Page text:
The Marlins should be able to flip Realmuto for a big haul of young talent. If they do, they'll have partially made up for trading Giancarlo Stanton, Christian Yelich, Marcell Ozuna and Dee Gordon for peanuts last winter.

Loser: New York Mets

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    Frank Franklin II/Associated Press

    Brodie Van Wagenen, the Mets' new general manager, raised many eyebrows when he acquired Robinson Cano and Edwin Diaz in a blockbuster with the Seattle Mariners. He attempted to raise eyebrows even higher with a trade for Realmuto during the winter meetings.

    Only to come up empty, possibly for good.

    The most notable reports linking the Mets and Realmuto concerned a possible three-team deal (per Mike Puma of the New York Post) that would have sent flame-throwing ace Noah Syndergaard to the Yankees.

    That three-team concept seemed to have trouble getting off the drawing board, however. Come Wednesday morning, Heyman reported that the Mets were losing confidence in their pursuit of Realmuto. 

    Said pursuit may not be over, but the Mets and the Marlins don't line up terribly well as trading partners. The Mets simply can't spare the kind of MLB-ready talent the Marlins can command for Realmuto.

    It may be on to other options for the Mets, such as Yasmani Grandal, Wilson Ramos or Martin Maldonado. Any of them would be better than what they have behind the dish. But alas, none is as good as Realmuto.

Loser: Houston Astros

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    Bob Levey/Getty Images

    The Houston Astros still have many of the players who've helped them win 204 games and a World Series title over the last two years. But so far, filling what needs they do have is proving to be a slight challenge.

    According to ESPN's Buster Olney, McCutchen was on Houston's radar as a fit for an outfield that could use an able body. So much for that, as he can't well sign with them now that he's on the Phillies.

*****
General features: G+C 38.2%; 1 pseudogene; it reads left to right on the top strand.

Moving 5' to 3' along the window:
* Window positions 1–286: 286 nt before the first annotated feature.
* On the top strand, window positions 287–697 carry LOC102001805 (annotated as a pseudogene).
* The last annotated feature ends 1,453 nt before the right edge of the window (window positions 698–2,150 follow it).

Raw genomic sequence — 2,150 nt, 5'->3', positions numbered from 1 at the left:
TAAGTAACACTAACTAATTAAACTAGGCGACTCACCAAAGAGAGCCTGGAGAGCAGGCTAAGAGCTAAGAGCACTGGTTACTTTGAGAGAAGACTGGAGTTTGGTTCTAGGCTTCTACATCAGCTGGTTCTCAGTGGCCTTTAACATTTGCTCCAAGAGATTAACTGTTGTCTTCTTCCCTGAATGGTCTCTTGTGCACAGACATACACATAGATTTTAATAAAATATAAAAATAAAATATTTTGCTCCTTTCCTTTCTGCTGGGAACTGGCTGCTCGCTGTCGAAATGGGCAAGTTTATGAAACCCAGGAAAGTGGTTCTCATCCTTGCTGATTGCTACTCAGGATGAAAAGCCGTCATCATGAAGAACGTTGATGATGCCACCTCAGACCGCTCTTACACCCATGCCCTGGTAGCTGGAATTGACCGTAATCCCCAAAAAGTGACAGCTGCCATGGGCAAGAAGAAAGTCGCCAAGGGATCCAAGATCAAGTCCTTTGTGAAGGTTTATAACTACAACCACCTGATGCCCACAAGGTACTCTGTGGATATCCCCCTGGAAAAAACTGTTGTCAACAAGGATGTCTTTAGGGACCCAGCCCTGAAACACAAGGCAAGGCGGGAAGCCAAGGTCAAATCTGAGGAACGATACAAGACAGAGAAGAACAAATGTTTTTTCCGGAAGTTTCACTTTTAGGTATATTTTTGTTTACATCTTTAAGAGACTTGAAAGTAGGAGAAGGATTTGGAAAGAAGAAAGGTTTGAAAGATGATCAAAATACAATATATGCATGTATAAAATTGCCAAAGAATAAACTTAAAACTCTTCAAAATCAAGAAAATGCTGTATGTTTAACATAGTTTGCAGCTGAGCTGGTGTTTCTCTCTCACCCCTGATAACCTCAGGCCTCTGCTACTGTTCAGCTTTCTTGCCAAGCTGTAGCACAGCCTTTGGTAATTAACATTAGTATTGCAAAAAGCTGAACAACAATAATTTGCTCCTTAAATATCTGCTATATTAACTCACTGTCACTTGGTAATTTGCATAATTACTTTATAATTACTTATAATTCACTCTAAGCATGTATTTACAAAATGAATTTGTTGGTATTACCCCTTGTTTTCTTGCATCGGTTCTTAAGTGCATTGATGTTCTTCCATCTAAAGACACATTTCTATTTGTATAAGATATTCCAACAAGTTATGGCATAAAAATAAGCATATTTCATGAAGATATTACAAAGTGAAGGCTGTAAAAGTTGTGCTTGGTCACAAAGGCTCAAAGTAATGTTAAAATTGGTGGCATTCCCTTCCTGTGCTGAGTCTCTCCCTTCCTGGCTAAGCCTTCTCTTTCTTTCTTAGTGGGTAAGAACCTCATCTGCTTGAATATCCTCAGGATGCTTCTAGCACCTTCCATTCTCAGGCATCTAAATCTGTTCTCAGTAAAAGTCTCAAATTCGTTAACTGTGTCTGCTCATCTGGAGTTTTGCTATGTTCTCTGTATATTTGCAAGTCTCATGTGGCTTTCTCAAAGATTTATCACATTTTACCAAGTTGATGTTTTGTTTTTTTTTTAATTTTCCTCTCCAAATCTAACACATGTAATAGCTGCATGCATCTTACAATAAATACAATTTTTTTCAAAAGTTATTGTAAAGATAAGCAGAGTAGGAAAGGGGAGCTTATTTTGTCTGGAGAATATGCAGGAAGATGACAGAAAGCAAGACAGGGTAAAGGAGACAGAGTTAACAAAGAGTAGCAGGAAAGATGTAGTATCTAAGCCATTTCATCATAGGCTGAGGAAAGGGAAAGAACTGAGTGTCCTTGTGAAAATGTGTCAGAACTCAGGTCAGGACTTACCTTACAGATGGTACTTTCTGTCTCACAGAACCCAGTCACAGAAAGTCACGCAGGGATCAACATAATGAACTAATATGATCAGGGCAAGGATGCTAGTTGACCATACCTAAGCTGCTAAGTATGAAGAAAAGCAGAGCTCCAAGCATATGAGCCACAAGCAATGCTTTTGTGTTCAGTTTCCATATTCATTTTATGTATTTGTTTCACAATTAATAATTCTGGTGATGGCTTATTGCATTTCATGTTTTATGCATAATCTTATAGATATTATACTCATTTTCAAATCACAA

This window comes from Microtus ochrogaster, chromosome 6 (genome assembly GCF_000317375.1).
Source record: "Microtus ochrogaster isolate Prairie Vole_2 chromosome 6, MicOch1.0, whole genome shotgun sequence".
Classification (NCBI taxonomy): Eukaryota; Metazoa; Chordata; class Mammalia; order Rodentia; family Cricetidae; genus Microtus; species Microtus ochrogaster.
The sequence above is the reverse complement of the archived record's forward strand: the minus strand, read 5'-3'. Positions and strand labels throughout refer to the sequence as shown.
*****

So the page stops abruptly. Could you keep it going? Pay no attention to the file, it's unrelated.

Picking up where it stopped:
The Astros also need starting pitchers behind Justin Verlander and Gerrit Cole. They had interest in Alvin, Texas, native Nathan Eovaldi, according to Jon Morosi of, but he re-signed with the Boston Red Sox before the meetings. Then on Wednesday, Morton spurned the Astros' one-year offer (per Bob Nightengale of USA Today) to join the Rays.

    On the bright side, the Astros still have a winning culture and plenty of money to offer free agents. Nonetheless, their list of options is now three names shorter.

Losers: Bryce Harper and Manny Machado

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    Manuel Balce Ceneta/Associated Press

    This winter's free-agent market revolves around 26-year-old superstars Bryce Harper and Manny Machado. Neither got a megadeal or good news during the winter meetings.

    The Phillies remain interested in both players, according to Todd Zolecki of But they need them less now that they have McCutchen in their outfield and Jean Segura at shortstop. In the words of GM Matt Klentak, "We're not going to sit around and be held hostage by one or two players."

    The Yankees, meanwhile, all but took Harper off their radar. GM Brian Cashman told reporters (including George A. King III of the Post) that he just doesn't see room for Harper in the team's outfield.

    This may be music to the ears of the Los Angeles Dodgers. Rather than give in on a long-term contract for the 2015 NL MVP, Joel Sherman of the New York Post reported that they could have an opportunity to wait until he's amenable to a shorter (e.g., four years) deal.

    Meanwhile, Cashman granted that the team remains in on Machado. But the Yankees' interest may only go so far. According to Heyman, they don't want to go as high as $300 million to sign the four-time All-Star.

    Don't weep for Harper or Machado. They're going to get paid. But both could be sitting prettier.

Loser: Tanner Roark

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    Mitchell Layton/Getty Images

    The most significant trade of the winter meetings was the Wednesday deal that sent Tanner Roark from the Washington Nationals to the Cincinnati Reds.

    The trade looks just fine for the Reds. They entered the winter needing to do something about a starting rotation that's struggled with a 5.28 ERA since 2017. Roark is something. He's an occasionally great (2014 and 2016) and generally reliable pitcher.

    Roark himself, however, could have asked for better fates than spending 2019 in Cincinnati.

    Next season will be the 32-year-old's walk year, so it would be best for him if he had every advantage for building his free-agent value. Instead, he'll have to contend with:

    The Reds have lost over 90 games in each of the last four seasons, so there's a chance Roark will escape Cincinnati via a midseason trade to a contender. Even so, he could have a high ERA attached to his name by then.


    Stats courtesy of Baseball ReferenceFanGraphs and Baseball Prospectus. Special thanks to Roster Resource and MLB Trade Rumors for payroll and salary projections.